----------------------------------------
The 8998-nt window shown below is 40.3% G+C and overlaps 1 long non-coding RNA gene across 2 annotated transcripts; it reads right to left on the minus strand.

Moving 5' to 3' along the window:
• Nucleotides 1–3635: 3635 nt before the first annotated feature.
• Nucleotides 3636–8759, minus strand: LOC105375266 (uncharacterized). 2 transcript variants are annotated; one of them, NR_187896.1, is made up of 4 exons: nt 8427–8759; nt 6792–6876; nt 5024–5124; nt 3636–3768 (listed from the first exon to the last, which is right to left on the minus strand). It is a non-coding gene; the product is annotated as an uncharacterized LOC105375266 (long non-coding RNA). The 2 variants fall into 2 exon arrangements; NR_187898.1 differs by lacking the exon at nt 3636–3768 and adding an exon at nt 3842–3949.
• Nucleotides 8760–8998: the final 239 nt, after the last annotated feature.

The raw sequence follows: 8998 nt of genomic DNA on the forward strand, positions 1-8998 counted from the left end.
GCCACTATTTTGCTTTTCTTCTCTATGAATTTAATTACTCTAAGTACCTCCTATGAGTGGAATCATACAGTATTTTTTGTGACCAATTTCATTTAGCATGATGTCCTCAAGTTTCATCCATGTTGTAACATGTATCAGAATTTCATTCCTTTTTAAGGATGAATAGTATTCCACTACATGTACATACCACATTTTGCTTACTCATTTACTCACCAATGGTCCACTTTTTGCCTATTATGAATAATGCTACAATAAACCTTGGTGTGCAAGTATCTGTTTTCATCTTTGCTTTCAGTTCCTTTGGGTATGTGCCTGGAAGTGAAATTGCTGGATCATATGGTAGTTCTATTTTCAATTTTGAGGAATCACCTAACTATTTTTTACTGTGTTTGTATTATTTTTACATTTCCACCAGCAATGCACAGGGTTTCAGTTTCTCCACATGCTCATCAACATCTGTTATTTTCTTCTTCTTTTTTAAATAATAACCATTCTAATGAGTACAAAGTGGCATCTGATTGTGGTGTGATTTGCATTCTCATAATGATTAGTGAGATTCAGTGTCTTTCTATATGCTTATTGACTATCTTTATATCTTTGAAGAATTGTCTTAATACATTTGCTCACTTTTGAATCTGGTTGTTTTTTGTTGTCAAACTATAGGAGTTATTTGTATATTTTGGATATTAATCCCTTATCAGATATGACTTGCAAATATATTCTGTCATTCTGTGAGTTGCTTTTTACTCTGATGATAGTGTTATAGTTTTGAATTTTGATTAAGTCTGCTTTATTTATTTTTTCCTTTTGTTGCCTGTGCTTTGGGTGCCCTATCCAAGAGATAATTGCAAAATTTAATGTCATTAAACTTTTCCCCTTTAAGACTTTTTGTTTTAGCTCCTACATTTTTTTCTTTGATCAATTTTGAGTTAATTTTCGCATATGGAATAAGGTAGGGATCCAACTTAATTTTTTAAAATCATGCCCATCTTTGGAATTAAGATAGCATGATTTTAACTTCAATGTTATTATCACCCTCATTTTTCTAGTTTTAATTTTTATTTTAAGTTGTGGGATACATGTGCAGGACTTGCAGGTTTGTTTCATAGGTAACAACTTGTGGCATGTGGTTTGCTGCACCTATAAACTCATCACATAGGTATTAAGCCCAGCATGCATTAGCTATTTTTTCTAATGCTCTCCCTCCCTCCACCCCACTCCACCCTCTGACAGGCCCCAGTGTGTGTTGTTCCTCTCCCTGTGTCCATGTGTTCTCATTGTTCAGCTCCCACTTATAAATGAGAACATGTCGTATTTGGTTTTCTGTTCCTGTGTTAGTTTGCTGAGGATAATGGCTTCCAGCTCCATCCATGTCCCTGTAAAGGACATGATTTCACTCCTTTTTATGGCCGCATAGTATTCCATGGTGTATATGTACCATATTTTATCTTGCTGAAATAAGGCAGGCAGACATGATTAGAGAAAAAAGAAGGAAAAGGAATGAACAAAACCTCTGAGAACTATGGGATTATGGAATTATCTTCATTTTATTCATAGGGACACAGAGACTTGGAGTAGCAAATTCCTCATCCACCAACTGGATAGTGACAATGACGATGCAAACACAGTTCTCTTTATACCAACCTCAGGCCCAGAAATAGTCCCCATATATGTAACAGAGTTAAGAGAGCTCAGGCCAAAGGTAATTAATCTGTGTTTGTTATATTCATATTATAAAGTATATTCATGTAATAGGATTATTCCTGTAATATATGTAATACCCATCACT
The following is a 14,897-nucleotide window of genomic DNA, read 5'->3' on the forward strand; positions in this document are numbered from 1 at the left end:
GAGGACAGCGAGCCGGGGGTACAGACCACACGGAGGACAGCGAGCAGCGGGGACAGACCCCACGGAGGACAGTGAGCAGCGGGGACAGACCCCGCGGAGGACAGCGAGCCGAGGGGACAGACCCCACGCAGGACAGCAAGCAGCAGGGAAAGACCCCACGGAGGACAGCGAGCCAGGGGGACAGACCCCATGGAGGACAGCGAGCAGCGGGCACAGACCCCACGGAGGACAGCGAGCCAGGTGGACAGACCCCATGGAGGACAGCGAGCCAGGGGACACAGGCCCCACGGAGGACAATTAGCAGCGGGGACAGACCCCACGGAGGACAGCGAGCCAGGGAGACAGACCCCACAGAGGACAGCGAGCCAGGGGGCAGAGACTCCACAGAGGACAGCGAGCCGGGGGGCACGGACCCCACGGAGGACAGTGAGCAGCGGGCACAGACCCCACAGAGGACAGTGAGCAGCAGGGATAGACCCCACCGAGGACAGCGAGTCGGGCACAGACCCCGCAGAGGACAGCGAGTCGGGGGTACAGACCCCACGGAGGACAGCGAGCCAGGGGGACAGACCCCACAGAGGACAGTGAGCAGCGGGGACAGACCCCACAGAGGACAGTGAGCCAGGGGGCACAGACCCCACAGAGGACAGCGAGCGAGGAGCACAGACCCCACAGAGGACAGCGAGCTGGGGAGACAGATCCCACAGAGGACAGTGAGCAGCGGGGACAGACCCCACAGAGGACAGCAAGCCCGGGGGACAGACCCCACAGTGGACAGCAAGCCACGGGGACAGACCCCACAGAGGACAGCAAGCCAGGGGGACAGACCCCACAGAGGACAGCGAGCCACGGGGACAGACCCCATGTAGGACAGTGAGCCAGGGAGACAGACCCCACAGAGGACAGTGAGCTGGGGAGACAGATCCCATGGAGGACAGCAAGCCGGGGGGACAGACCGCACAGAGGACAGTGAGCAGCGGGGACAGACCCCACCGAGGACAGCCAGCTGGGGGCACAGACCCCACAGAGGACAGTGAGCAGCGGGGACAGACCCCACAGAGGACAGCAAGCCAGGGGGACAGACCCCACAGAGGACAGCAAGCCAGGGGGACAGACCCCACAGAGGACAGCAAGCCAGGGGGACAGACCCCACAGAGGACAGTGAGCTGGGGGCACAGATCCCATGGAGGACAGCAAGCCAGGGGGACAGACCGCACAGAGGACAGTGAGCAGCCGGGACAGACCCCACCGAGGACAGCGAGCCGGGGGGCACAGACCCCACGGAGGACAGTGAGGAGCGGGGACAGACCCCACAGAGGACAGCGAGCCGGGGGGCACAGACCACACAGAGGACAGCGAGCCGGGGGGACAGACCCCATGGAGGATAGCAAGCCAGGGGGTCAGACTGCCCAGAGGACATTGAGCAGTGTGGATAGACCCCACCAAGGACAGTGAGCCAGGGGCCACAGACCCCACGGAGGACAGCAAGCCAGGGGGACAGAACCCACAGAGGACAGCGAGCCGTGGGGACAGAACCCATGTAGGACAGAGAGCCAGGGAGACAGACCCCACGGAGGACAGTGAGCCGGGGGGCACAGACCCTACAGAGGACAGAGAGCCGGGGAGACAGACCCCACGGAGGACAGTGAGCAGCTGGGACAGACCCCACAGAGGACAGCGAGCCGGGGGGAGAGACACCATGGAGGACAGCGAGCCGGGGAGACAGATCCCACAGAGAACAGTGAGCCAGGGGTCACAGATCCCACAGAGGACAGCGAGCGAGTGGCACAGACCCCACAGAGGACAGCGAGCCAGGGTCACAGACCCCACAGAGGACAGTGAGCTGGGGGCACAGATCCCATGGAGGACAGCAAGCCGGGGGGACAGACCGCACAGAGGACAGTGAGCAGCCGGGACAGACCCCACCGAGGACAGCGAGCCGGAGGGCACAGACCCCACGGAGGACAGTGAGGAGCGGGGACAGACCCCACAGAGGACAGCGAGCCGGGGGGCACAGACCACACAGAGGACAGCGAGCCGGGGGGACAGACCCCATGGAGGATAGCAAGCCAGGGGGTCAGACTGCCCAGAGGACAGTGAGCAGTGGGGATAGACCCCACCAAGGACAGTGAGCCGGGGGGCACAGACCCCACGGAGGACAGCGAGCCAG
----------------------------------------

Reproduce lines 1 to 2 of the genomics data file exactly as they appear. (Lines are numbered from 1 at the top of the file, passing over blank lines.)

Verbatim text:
The 8998-nt window shown below is 40.3% G+C and overlaps 1 long non-coding RNA gene across 2 annotated transcripts; it reads right to left on the minus strand.

Moving 5' to 3' along the window: